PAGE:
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How did Indian economy perform during pandemic & after? Turns out, not as badly as was estimated

Having received additional data on Covid-impacted 2020-21, govt has revised the year’s growth upwards in each revision. Growth for post-pandemic 2021-22 has also been estimated higher.

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India’s Gross Domestic Product (GDP) growth stood at 4.4 per cent on a year-on-year basis for the quarter ending December. While an unfavourable base (strong growth in December quarter of 2021-22) was expected to result in a moderation in GDP growth, the slowdown was further driven by revisions in GDP data of previous quarters.

Alongside the quarterly numbers, the National Statistical Office (NSO) also released the second advance estimate of GDP for the current year and revised estimates (RE) for previous years. The revised estimates for 2020-21 suggest that with improved data coverage, including estimates to capture the informal sector, the adverse impact of Covid was milder than anticipated earlier.

Also read: Different baskets, weights, items measured — Why 2 inflation indices are saying different things

Slowdown in Covid-impacted year lower than earlier estimates

The NSO released the revised annual GDP data for the previous years: third revised estimates for 2019-20, second revised estimates for 2020-21, first revised estimates for 2021-22. For the current financial year, the NSO released the second advance estimates of GDP.

Revisions in the GDP figure for the Covid-impacted 2020-21 indicate that the quantum of slowdown was lower than the earlier estimates. The provisional estimate for 2020-21 showed a contraction of 7.3 per cent. The first RE showed a milder contraction at 6.6 per cent. The second RE released on 28 February showed an even milder contraction at 5.8 per cent for 2020-21.

This shows that with updated data on production and prices, use of Annual Survey of Industries (ASI), augmented data for non-financial private corporate sector, and actual data on expenditure and receipts in the central and state government budgets, the economy seems to have performed better as compared to earlier estimates.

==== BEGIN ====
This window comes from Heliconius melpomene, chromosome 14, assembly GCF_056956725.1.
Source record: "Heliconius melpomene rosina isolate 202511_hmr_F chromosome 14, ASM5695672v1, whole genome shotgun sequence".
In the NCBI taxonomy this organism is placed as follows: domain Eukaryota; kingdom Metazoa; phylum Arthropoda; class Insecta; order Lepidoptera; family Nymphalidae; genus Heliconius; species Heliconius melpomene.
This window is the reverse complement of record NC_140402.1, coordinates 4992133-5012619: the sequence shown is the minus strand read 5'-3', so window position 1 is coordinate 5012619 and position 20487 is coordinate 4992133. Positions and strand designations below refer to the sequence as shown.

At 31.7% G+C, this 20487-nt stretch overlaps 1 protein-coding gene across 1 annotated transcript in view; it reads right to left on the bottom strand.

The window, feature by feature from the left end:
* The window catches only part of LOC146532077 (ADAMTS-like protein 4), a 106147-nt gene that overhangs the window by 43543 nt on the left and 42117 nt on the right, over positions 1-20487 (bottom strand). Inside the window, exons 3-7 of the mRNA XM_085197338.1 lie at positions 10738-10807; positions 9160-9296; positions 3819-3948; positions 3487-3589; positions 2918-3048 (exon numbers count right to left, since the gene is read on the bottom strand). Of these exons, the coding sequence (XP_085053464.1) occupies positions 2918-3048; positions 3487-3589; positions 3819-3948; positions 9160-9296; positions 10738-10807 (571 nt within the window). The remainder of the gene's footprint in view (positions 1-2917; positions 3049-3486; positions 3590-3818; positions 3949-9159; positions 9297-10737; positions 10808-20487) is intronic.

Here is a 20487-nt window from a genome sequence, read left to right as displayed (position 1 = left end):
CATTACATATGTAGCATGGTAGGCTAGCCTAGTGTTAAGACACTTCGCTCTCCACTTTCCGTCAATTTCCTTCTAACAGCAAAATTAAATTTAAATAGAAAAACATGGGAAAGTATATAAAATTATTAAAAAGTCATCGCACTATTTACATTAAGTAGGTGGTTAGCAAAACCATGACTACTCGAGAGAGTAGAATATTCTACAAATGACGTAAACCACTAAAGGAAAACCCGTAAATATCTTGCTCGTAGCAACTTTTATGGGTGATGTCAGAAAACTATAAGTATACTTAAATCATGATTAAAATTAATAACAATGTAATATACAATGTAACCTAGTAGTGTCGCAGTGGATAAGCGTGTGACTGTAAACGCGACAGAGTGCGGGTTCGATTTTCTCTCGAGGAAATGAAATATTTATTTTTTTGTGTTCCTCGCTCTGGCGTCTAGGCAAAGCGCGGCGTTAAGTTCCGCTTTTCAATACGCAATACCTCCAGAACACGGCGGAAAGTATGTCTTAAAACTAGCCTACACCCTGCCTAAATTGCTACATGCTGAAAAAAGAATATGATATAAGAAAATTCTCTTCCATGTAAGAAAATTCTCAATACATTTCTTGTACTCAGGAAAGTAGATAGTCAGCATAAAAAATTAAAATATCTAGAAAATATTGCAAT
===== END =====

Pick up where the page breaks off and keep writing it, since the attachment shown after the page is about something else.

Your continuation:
Graphic by Ramandeep Kaur, ThePrint
Graphic by Ramandeep Kaur, ThePrint

For 2021-22, the first RE show a growth of 9.1 per cent against 8.7 per cent as per the provisional estimates. The first RE form the base for arriving at the second advance estimates for 2022-23. Even at a higher base of 2021-22, the second advance estimates pegged the growth for the current year at 7 per cent.

In absolute terms, the second advance estimates exceeded the first advance estimates for the current year by more than Rs 2 lakh crore. This increase has been primarily led by higher estimates for private consumption and investment. Particularly, private consumption is estimated to overshoot the first advance estimate by more than Rs 3 lakh crore. It remains to be seen if such a rebound in consumption will be possible, given the global uncertainty and sustained monetary tightening.

In addition, according to the second advance estimates, exports would fare better while imports will moderate in the current year, thus the component of net exports is projected to support higher growth. It seems that the recent encouraging numbers on the services trade front has led to the favourable revision in exports and imports numbers, while a steep contraction in export financing suggests weak demand for India’s merchandise exports.